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Just How Bad Was Voter Suppression This Election?

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It may never be possible to calculate exactly how many eligible voters were unable to vote Tuesday due to new voter-ID laws, registration problems, and polling location misinformation. Wendy Weiser, the director of the Democracy Program at the Brennan Center, wouldn’t give an estimate of how many people were likely blocked from the polls this year, but she did say that millions of Americans were affected by new changes, particularly laws passed after the Supreme Court struck down Section 4 of the Voting Rights Act last summer. In Texas alone, the implementation of a new voter-ID law meant that 600,000 registered voters lacked the proper identification.

You can get a sense, though, of the scale of voter difficulties from the Election Protection Hotline (866-OUR-VOTE). The hotline is a project of the Election Protection Coalition, led by the Lawyers’ Committee for Civil Rights Under Law. The hotline handles calls from voters who need to know if they’re registered, find their assigned polling locations, and report difficulties in their attempts to vote. Yesterday, the national hotline had taken over 16,000 calls by 8 p.m., with 3.5 hours to go until polling ended. (By comparison, the hotline received 12,857 calls all day on Election Day in 2010.)1

Texas, Georgia, and Florida seemed to be experiencing a particularly problematic Election Day. The hotline took roughly 2,000 calls from each of those states. Chris Melody Fields, the manager for legal mobilization and strategic campaigns at Lawyers’ Committee for Civil Rights Under Law, said that the call center received hundreds of calls from Georgia yesterday morning alone—so many, in fact, that calls had to be rerouted to call stations for other states. The problem in the Peach State: On top of the 40,000 voters waiting to see if they are actually missing from the system or were processed in time for Election Day, the website of the Georgia Secretary of State, where voters can check their registration status and look up their assigned polling center, was down for hours.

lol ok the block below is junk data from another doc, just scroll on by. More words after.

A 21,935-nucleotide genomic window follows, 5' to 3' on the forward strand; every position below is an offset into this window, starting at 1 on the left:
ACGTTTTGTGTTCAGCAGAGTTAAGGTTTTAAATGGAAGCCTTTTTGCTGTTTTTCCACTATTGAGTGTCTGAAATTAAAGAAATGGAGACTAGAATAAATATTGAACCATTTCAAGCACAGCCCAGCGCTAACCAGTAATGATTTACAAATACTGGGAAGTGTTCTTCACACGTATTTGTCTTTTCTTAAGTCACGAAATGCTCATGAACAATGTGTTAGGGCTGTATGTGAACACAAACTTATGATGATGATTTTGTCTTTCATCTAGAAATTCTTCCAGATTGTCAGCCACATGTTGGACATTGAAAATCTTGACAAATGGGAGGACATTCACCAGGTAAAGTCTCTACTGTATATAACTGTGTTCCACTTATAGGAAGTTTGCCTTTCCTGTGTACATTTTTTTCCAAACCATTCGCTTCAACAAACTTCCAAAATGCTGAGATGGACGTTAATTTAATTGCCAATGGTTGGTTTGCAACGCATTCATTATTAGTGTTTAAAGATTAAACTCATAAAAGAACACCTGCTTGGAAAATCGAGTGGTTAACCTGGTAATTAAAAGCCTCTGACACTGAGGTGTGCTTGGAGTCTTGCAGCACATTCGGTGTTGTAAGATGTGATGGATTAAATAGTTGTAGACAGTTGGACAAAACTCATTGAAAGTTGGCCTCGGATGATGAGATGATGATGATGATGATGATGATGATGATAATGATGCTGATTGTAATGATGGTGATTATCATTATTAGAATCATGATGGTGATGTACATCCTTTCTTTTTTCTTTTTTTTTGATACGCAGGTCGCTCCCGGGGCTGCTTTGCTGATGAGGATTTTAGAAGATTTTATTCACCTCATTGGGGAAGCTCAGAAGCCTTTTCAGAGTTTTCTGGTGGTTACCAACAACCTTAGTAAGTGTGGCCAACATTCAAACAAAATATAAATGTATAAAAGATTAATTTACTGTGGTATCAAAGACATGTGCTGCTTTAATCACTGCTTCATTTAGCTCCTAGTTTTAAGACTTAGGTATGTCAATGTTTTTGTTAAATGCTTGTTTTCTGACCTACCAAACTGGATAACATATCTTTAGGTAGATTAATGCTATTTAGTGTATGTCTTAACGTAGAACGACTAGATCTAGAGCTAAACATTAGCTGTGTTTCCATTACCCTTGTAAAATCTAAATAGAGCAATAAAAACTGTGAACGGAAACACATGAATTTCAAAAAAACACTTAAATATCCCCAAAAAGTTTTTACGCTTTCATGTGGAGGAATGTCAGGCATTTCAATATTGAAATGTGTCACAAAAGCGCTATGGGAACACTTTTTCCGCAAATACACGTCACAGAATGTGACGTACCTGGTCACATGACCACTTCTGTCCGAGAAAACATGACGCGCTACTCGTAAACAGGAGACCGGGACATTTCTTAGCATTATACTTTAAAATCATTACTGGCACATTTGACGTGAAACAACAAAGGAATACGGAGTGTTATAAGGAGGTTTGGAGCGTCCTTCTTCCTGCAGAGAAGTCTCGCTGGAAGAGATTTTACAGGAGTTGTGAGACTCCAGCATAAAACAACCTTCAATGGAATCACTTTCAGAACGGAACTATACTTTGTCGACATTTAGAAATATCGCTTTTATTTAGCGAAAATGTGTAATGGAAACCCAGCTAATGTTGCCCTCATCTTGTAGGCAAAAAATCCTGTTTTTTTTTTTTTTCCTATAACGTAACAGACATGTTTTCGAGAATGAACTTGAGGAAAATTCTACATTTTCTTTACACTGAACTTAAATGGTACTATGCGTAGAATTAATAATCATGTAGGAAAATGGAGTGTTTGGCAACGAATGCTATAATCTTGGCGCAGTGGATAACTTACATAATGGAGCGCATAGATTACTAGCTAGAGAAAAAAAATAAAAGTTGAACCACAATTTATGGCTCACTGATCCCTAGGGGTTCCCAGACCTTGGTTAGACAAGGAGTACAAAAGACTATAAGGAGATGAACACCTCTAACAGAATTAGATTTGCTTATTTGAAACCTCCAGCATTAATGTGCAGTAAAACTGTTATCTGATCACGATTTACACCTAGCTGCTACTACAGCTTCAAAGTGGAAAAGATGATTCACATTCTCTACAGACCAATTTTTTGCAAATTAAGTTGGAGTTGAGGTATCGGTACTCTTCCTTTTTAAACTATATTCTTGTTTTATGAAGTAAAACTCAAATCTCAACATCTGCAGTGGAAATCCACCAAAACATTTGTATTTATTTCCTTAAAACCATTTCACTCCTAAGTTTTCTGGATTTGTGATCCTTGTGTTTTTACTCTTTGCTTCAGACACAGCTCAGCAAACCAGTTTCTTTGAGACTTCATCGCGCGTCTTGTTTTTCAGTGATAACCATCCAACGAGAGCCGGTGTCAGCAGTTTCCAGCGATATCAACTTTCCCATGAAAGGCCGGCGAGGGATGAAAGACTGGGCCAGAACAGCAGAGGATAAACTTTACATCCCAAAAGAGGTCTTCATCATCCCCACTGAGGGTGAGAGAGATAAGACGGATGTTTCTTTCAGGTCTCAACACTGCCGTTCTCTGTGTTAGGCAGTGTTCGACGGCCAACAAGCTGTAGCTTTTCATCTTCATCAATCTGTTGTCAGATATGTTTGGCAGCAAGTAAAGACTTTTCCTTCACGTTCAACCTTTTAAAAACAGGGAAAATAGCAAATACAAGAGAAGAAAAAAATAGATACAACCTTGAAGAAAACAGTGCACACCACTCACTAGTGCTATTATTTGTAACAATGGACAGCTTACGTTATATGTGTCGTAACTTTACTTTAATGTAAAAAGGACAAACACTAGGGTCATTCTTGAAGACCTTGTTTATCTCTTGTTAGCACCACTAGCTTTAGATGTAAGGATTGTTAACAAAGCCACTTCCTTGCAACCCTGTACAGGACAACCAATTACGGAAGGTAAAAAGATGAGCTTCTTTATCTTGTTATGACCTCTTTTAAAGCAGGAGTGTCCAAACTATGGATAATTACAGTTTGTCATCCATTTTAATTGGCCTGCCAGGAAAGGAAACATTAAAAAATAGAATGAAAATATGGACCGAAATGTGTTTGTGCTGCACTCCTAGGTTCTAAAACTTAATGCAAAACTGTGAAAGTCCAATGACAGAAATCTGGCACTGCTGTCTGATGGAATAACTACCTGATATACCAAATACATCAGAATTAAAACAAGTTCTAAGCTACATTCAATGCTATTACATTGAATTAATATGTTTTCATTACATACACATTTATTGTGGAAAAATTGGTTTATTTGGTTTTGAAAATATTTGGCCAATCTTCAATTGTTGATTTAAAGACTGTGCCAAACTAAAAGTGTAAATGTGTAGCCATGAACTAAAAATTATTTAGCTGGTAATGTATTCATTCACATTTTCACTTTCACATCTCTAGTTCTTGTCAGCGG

Representatives from the organizations involved with the hotline shared stories of voters who didn’t speak English fluently being told they couldn’t bring family members into the voting booth to translate; voters who had been registered for years but weren’t on the rolls today; a man in Alabama was turned away simply because his signature didn’t resemble the one on his ID. One volunteer told me that she received calls about a polling station that was requesting photo ID and turning away voters without it—in a state that doesn’t require photo ID to vote. (She said that after she called the polling station, the misunderstanding was cleared up and voters without ID were processed.) 

“I can tell by watching the calls come in that there’s a high volume of registration related problems,” this volunteer said. And, of course, the hotline calls probably represent only a tiny fraction of the total people whose efforts to cast a vote were thwarted.

  1. The hotline also has phone lines for voters who do not speak English, including a new one that did not exist in 2010. The cumulative count for all of the phone lines yesterday up until 8 pm was over 18,000 calls. Neither a cumulative count for the full day yesterday, nor a final count for just 866-OUR-VOTE has been calculated as of this writing.